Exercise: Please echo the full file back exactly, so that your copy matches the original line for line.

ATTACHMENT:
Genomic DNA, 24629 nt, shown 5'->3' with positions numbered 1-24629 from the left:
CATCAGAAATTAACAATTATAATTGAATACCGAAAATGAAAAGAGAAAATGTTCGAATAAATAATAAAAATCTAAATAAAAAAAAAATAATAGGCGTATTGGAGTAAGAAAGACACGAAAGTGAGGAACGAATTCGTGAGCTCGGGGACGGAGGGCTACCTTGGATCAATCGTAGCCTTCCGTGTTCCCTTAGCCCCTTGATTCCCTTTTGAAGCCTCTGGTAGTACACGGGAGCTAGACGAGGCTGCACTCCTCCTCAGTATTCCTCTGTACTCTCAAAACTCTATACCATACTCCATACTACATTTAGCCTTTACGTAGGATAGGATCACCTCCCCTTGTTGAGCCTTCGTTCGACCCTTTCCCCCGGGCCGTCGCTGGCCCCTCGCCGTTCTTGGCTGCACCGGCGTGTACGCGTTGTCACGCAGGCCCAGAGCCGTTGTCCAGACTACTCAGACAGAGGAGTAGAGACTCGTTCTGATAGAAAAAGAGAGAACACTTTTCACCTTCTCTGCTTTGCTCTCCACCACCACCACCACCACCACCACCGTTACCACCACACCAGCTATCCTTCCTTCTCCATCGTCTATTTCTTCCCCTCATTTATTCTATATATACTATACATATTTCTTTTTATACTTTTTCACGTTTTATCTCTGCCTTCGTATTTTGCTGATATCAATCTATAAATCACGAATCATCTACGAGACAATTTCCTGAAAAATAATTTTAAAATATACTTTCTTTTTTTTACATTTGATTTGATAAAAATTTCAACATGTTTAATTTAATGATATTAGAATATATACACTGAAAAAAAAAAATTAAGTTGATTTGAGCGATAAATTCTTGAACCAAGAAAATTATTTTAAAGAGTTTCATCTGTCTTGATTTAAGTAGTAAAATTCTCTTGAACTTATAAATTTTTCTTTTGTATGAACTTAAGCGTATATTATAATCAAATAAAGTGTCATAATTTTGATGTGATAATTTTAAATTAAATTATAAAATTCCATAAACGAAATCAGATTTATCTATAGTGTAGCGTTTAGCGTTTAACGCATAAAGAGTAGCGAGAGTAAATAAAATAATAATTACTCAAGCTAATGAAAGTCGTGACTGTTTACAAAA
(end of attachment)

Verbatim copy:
Genomic DNA, 24629 nt, shown 5'->3' with positions numbered 1-24629 from the left:
CATCAGAAATTAACAATTATAATTGAATACCGAAAATGAAAAGAGAAAATGTTCGAATAAATAATAAAAATCTAAATAAAAAAAAAATAATAGGCGTATTGGAGTAAGAAAGACACGAAAGTGAGGAACGAATTCGTGAGCTCGGGGACGGAGGGCTACCTTGGATCAATCGTAGCCTTCCGTGTTCCCTTAGCCCCTTGATTCCCTTTTGAAGCCTCTGGTAGTACACGGGAGCTAGACGAGGCTGCACTCCTCCTCAGTATTCCTCTGTACTCTCAAAACTCTATACCATACTCCATACTACATTTAGCCTTTACGTAGGATAGGATCACCTCCCCTTGTTGAGCCTTCGTTCGACCCTTTCCCCCGGGCCGTCGCTGGCCCCTCGCCGTTCTTGGCTGCACCGGCGTGTACGCGTTGTCACGCAGGCCCAGAGCCGTTGTCCAGACTACTCAGACAGAGGAGTAGAGACTCGTTCTGATAGAAAAAGAGAGAACACTTTTCACCTTCTCTGCTTTGCTCTCCACCACCACCACCACCACCACCACCGTTACCACCACACCAGCTATCCTTCCTTCTCCATCGTCTATTTCTTCCCCTCATTTATTCTATATATACTATACATATTTCTTTTTATACTTTTTCACGTTTTATCTCTGCCTTCGTATTTTGCTGATATCAATCTATAAATCACGAATCATCTACGAGACAATTTCCTGAAAAATAATTTTAAAATATACTTTCTTTTTTTTACATTTGATTTGATAAAAATTTCAACATGTTTAATTTAATGATATTAGAATATATACACTGAAAAAAAAAAATTAAGTTGATTTGAGCGATAAATTCTTGAACCAAGAAAATTATTTTAAAGAGTTTCATCTGTCTTGATTTAAGTAGTAAAATTCTCTTGAACTTATAAATTTTTCTTTTGTATGAACTTAAGCGTATATTATAATCAAATAAAGTGTCATAATTTTGATGTGATAATTTTAAATTAAATTATAAAATTCCATAAACGAAATCAGATTTATCTATAGTGTAGCGTTTAGCGTTTAACGCATAAAGAGTAGCGAGAGTAAATAAAATAATAATTACTCAAGCTAATGAAAGTCGTGACTGTTTACAAAA